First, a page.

If you try to encourage a horse to reach into the bit, but completely throwing your reins away up their neck, they have nothing to reach into.
You will see in a dressage test, some will ask for you to give the reins for a few strides allowing the horse to stretch down and out. Some people throw their reins up the horses neck and the horse's head will stay where it is. The riders that get god marks for the give of reins, are the ones that prepare prepare prepare and then gently let them out to allow the horse to follow the contact.
Thanks for the contact advice. After our work out today something finally clicked in my head and I think I have figured out the contact thing.


A couple more months and hopefully he will have a nice developed neck and relaxed not so hollow back!
     
    09-01-2010, 03:31 PM
  #10
Yearling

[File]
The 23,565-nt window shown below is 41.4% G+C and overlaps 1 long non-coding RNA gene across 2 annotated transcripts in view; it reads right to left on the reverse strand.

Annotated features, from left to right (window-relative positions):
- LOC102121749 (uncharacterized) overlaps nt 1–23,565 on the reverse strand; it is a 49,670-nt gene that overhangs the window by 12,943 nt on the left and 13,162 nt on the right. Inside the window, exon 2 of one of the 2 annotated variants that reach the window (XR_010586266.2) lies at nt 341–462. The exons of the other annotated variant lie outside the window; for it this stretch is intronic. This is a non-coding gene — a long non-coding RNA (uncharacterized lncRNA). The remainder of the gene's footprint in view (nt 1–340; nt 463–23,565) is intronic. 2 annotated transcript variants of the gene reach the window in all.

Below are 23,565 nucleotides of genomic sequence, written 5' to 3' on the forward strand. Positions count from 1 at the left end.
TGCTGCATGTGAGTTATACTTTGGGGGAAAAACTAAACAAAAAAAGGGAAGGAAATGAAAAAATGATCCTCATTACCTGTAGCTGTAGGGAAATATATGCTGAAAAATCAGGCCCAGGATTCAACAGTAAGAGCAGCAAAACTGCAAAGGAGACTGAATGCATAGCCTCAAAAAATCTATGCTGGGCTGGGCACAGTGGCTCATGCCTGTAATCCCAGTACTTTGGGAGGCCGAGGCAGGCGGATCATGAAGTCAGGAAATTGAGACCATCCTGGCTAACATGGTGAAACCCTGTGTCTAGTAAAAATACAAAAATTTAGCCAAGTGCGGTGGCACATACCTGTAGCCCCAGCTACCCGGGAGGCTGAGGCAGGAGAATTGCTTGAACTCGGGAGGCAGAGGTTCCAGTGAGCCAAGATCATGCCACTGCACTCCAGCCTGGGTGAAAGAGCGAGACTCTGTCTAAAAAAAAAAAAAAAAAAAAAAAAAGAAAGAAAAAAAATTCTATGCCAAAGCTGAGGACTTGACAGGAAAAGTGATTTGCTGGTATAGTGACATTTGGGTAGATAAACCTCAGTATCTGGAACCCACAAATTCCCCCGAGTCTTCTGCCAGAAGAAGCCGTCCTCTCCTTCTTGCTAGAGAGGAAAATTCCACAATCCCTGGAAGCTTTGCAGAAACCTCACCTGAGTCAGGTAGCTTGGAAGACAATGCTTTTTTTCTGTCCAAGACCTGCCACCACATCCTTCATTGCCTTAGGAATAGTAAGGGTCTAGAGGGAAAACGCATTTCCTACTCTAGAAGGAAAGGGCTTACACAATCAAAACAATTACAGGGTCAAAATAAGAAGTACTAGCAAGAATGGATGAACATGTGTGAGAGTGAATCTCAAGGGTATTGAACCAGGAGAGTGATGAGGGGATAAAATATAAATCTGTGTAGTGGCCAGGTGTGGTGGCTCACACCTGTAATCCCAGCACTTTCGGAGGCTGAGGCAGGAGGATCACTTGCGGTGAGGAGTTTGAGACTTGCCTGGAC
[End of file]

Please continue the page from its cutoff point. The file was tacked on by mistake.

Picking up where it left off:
The undersaddle things mentioned by Puck and Kayty are excellent. I would also add that a horse that has been traveling this way for some time has some serious muscle re-mapping that needs to take place in order to carry himself correctly. I strongly suggest getting some nice stretchy side reins and learning to lunge him for fitness. This will allow him to learn to stretch into contact, it will allow him to learn to carry himself correctly without the added burden of a rider and it will allow him to build the correct muscles faster without becoming fatigued by carrying a rider while using those muscles. A good riding program, interspersed with a constructive lunging program will really help a horse like him. The other good thing about lunging is that it allows them to really stretch those tight topline and underline muscles much more than when they are ridden undersaddle. So not only will he learn to use and build up these new muscles but it will allow him to stretch and strengthen the muscles he already has. Good luck and if you need any specific lunging advice/directions feel free to PM me. There are also good websites and books out there on lunging.